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Egypt, Iraq, Mauritania and Tunisia on Monday joined an international chorus of condemnation after the Netherlands barred Turkish ministers from meeting Turks in Rotterdam.
Adnan Mansar, Secretary-General of the Tunisian Harak Tounes al-Irada political party, said the Dutch's denial of a flight permit for Turkish Foreign Minister Mevlut Cavusoglu as "provocative" and "aggressive".
Prominent Egyptian opposition leader Ayman Nour described the Dutch action as "unacceptable".
Iraq's former Vice President Tariq al-Hashimi wrote on Twitter that the Turkish government's move to explain proposed constitutional changes were democratic as he went on to accuse European nations of acting in a "totalitarian" manner.
A representative of a Mauritian umbrella group the National Forum for Democracy and Unity, Veled Eddi said that it was a "weird blockage".
The Dutch government canceled Cavusoglu's flight permission to the Netherlands and then blocked a convoy carrying Family Minister Fatma Betul Sayan Kaya from entering the Turkish consulate in Rotterdam.
The ministers were due to meet the Turkish community ahead of a referendum April 16 that will decide constitutional reforms.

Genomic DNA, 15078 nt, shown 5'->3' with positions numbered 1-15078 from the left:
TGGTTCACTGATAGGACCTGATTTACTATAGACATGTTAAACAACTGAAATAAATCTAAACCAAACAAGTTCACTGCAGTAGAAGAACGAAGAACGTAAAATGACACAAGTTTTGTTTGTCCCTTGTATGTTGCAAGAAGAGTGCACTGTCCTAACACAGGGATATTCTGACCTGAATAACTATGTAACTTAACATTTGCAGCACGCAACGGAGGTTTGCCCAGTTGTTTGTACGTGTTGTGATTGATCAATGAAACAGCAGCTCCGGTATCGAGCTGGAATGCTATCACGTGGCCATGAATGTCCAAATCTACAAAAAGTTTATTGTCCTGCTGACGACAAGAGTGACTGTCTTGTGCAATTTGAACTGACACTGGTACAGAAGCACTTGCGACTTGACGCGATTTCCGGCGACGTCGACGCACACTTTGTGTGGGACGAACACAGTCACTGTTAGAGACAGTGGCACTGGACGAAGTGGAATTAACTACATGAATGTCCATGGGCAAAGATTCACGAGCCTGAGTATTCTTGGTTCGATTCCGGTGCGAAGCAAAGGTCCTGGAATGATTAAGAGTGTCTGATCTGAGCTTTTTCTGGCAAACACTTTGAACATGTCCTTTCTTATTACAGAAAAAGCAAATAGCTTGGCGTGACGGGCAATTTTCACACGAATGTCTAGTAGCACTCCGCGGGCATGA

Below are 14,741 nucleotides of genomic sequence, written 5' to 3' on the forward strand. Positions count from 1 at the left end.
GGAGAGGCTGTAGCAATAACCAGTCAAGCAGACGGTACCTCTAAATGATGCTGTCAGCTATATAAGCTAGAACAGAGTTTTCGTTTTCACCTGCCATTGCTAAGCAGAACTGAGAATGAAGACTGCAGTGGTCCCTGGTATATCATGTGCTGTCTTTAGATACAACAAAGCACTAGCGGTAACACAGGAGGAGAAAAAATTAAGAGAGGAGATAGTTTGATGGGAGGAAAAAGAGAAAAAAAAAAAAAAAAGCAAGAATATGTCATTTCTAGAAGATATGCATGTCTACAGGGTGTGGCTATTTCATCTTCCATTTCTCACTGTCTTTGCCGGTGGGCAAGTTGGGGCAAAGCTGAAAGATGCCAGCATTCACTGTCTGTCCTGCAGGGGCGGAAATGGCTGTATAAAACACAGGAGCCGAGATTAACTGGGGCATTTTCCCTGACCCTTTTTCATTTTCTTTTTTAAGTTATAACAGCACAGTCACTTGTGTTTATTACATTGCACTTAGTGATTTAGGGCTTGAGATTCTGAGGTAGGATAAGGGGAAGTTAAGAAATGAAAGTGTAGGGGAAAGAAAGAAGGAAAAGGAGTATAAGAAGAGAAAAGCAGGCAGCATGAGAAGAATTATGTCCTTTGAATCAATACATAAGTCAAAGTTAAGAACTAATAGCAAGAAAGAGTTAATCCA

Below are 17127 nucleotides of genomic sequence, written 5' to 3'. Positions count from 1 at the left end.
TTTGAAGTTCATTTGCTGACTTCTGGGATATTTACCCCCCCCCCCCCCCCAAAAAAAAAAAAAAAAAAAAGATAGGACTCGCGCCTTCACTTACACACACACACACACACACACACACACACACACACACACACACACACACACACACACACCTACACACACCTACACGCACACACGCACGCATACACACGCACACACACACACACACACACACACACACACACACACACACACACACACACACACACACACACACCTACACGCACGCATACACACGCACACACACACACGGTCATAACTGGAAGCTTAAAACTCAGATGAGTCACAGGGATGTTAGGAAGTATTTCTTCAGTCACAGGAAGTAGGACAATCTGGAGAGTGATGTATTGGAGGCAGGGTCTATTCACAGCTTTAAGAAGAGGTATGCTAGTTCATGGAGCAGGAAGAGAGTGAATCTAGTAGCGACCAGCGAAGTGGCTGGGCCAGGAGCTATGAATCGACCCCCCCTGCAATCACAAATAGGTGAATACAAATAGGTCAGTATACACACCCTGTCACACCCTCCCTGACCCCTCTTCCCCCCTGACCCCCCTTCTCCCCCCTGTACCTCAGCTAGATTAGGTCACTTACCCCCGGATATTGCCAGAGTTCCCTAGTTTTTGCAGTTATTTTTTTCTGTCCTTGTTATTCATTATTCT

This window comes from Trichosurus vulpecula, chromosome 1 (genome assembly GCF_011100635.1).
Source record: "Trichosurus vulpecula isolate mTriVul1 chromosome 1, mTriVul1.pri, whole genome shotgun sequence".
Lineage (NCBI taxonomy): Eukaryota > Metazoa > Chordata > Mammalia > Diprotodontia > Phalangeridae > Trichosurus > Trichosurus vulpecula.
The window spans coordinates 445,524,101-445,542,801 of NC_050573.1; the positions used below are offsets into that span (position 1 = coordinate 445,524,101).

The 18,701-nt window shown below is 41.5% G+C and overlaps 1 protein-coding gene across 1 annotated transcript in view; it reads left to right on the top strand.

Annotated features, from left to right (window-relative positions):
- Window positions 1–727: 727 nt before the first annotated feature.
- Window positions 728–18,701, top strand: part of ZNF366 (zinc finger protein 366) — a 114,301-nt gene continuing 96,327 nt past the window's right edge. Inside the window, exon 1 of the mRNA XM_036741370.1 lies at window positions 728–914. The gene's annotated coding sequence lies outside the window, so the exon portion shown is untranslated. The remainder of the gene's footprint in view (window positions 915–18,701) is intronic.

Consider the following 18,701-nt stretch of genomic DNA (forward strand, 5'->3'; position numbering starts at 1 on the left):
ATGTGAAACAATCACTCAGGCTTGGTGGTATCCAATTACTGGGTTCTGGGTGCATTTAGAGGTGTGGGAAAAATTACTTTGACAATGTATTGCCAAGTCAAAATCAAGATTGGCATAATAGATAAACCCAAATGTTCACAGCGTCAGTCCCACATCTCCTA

The Dutch government said it canceled Cavusoglu's flight permit because of "security" and "public safety" concerns.
Protests erupted outside the consulate in Rotterdam, where police used guard dogs and batons to disperse a peaceful crowd that had gathered in support of Kaya. She was later forced to leave the consulate area with a police escort.
Council of Europe Secretary-General Thorbjorn Jagland said Sunday tensions between Turkey and several European countries was damaging to diplomacy and democracy.
"We cannot allow it to escalate any further," Jagland said, adding that all Turkish citizens should have ample opportunity to be informed about the referendum campaign.
"All public meetings and political campaigns held in Council of Europe member states should be conducted in accordance with national legislation and the European Convention on Human Rights," he said.
Azerbaijan foreign ministry spokesman Hikmet Haciyev said the Dutch treatment of Turkish ministers was biased.
"What has been done against the Turkish government's officials, the hinderance of meeting and demonstration freedom of Turks in the Netherlands and the use of power against them is contradictory and prejudiced," Haciyev said.
The stand-off between Turkey and the Netherlands should be sorted out "as fast as possible", according to British Foreign Secretary Boris Johnson.
"I think this is very regrettable," Johnson said while speaking at a weekend political program on the ITV channel.
French Foreign minister Jean Marc Ayrault said the meeting of Turkish foreign minister in Metz "is a matter of freedom of assembly".
Yousuf Al-Koda, head of the Islamic Wasat Party in Sudan, said the move against Turkish ministers contradicted human rights and concepts of democracy "advocated by Europe".
Algerian lawmaker Muhammed al-Hadi Osmaniye said such racist and provocative attitudes served far-right groups in Europe. "The West does not want the spread of democracy in Muslim societies," he said.
2017.03.13 / 10:59